Depending upon the extent of damage to the joint sockets of a tibia, an appropriate tibial implant can be selected and the tibia resected in each socket to an appropriate extent to receive the implant without unnecessarily removing healthy bone.

Patent Citations
Cited PatentFiling datePublication dateApplicantTitle
US4568348 *Mar 14, 1983Feb 4, 1986Chas. F. Thackray LimitedKnee prosthesis
DE2905592A1 *Feb 14, 1979Aug 30, 1979Arthur Jacob HelfetZweigelenkige prothese
EP0151724A1 *Dec 5, 1984Aug 21, 1985Gebrüder Sulzer AktiengesellschaftTibia part of a knee joint prosthesis
FR2266492A1 * Title not available
FR2465470A1 * Title not available
Referenced by
Citing PatentFiling datePublication dateApplicantTitle
US4979957 *Sep 11, 1989Dec 25, 1990Zimmer, Inc.Textured prosthetic implant
US5080674 *Sep 20, 1990Jan 14, 1992Zimmer, Inc.Attachment mechanism for securing an additional portion to an implant
US5255838 *Dec 17, 1992Oct 26, 1993Zimmer, Inc.Method of providing a threaded bore in a prosthetic implant
US5326366 *Feb 16, 1993Jul 5, 1994Wright Medical Technology, Inc.Biomechanical great toe implant
US5370700 *Feb 19, 1993Dec 6, 1994Sarkisian; James S.Prosthetic knee joint
US5383937 *Feb 26, 1993Jan 24, 1995Mikhail; W. E. MichaelRecessed patellar prosthesis
US5387241 *Jan 28, 1994Feb 7, 1995Zimmer, Inc.Ribbed augment for a prosthetic implant
US5458637 *Nov 21, 1994Oct 17, 1995Zimmer, Inc.Orthopaedic base component with modular augmentation block
US5702464 *Feb 20, 1996Dec 30, 1997Smith & Nephew Inc.Modular trial tibial insert
US5755800 *Dec 23, 1996May 26, 1998Johnson & Johnson Professional, Inc.Modular joint prosthesis augmentation system
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US5984969 *Nov 28, 1995Nov 16, 1999Johnson & Johnson Professional, Inc.Joint prosthesis augmentation system
US6005018 *Nov 1, 1996Dec 21, 1999Johnson & Johnson Professional, Inc.Augmentation device for joint prosthesis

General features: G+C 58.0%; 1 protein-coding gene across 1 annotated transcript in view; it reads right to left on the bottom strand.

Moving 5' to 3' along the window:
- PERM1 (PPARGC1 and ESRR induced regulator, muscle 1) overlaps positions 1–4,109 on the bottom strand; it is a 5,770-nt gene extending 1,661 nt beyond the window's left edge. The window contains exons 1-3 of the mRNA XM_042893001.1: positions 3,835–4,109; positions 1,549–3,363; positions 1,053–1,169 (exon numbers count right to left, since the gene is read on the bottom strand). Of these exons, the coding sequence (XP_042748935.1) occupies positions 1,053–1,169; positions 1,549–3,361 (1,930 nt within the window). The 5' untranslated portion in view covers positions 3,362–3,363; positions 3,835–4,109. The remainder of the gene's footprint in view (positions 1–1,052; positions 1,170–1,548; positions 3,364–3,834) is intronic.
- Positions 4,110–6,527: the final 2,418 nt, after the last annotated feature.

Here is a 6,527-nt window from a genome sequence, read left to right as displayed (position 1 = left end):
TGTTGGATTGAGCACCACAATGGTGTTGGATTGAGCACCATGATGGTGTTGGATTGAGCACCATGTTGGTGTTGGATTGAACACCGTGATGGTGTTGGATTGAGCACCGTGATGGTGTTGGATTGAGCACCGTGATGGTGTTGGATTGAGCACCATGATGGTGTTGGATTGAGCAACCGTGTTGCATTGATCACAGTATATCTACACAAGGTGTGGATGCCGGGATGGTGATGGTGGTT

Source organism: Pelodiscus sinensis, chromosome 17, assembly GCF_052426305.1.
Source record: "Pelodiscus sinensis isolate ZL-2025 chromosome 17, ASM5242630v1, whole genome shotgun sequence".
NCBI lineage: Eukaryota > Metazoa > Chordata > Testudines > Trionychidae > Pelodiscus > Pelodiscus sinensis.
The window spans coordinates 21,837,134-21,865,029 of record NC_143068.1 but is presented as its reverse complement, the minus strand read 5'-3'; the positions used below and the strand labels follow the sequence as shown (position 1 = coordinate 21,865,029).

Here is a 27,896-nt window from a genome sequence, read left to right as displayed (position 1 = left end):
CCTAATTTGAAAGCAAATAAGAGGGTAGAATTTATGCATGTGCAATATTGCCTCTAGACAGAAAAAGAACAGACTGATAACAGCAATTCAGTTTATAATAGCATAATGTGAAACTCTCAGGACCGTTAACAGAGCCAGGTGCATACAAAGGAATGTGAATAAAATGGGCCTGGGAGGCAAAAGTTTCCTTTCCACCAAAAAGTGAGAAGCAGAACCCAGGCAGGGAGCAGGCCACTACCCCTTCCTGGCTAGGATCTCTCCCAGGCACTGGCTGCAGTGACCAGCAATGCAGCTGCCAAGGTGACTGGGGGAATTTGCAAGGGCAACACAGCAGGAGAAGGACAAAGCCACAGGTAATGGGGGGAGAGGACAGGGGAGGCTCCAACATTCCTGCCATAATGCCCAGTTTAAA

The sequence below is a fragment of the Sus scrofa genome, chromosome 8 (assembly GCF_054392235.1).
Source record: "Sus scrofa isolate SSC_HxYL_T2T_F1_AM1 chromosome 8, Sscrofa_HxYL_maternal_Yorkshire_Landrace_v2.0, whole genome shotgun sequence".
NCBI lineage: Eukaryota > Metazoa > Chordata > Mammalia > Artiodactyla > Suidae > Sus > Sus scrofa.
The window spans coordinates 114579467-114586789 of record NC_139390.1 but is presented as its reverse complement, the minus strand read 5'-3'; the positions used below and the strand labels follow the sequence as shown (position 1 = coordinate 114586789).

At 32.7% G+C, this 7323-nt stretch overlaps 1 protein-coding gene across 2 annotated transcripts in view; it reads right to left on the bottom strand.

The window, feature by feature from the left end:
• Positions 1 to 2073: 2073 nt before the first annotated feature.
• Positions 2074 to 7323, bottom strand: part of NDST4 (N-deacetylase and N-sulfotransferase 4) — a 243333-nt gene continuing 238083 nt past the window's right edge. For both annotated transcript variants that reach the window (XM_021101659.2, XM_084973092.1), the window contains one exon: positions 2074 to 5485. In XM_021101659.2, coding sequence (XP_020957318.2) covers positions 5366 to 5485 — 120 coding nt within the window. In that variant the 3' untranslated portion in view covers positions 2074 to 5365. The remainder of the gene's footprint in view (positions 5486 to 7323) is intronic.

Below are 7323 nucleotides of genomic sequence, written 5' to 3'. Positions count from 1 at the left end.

US6053945 *Sep 25, 1997Apr 25, 2000Johnson & Johnson Professional, Inc.Joint prosthesis having controlled rotation
US6139581 *Jun 6, 1997Oct 31, 2000Depuy Orthopaedics, Inc.Posterior compensation tibial tray
US6306172Jan 28, 1999Oct 23, 2001Johnson & Johnson Professional, Inc.Modular tibial insert for prosthesis system
US6599320 *Aug 6, 1999Jul 29, 2003Sulzer Spine-Tech Inc.Alignment guide assembly for spinal stabilization
US6709461Feb 7, 2002Mar 23, 2004Depuy Products, Inc.Modular joint prosthesis system
US7722621Jul 19, 2006May 25, 2010Zimmer Spine, Inc.Laparoscopic spinal stabilization surgical method
US7799087Aug 31, 2006Sep 21, 2010Zimmer GmbhImplant
US7927336Feb 8, 2006Apr 19, 2011Rasmussen G LynnGuide assembly for guiding cuts to a femur and tibia during a knee arthroplasty
US8303597Aug 13, 2008Nov 6, 2012Rasmussen G LynnSystems and methods for guiding cuts to a femur and tibia during a knee arthroplasty
US8308807Nov 9, 2006Nov 13, 2012Zimmer, GmbhImplant with differential anchoring
US8317797Aug 13, 2008Nov 27, 2012Rasmussen G LynnArthroplasty systems and methods for optimally aligning and tensioning a knee prosthesis
US8394149Aug 18, 2010Mar 12, 2013Zimmer, GmbhMethod for implantation of a femoral implant
US8632601Apr 24, 2007Jan 21, 2014Zimmer, GmbhImplant
WO1994018912A1 *Jan 27, 1994Sep 1, 1994Wright Medical Tech IncBiomechanical great toe implant
Classifications
U.S. Classification623/20.32
International ClassificationA61F2/38
Cooperative ClassificationA61F2/389
European ClassificationA61F2/38T
Legal Events
DateCodeEventDescription
Nov 10, 1992FPExpired due to failure to pay maintenance fee
Effective date: 19920906
Sep 6, 1992LAPSLapse for failure to pay maintenance fees
Apr 9, 1992REMIMaintenance fee reminder mailed
Feb 14, 1989CCCertificate of correction
Dec 4, 1986ASAssignment
Owner name: SULZER BROTHERS LIMITED, WINTERTHUR, SWITZERLAND,
Free format text: ASSIGNMENT OF ASSIGNORS INTEREST.;ASSIGNOR:HORBER, WILLI;REEL/FRAME:004641/0079
Effective date: 19861125
Owner name: SULZER BROTHERS LIMITED, A CORP OF SWITZERLAND,SWI
Free format text: ASSIGNMENT OF ASSIGNORS INTEREST;ASSIGNOR:HORBER, WILLI;REEL/FRAME:4641/79
Free format text: ASSIGNMENT OF ASSIGNORS INTEREST;ASSIGNOR:HORBER, WILLI;REEL/FRAME:004641/0079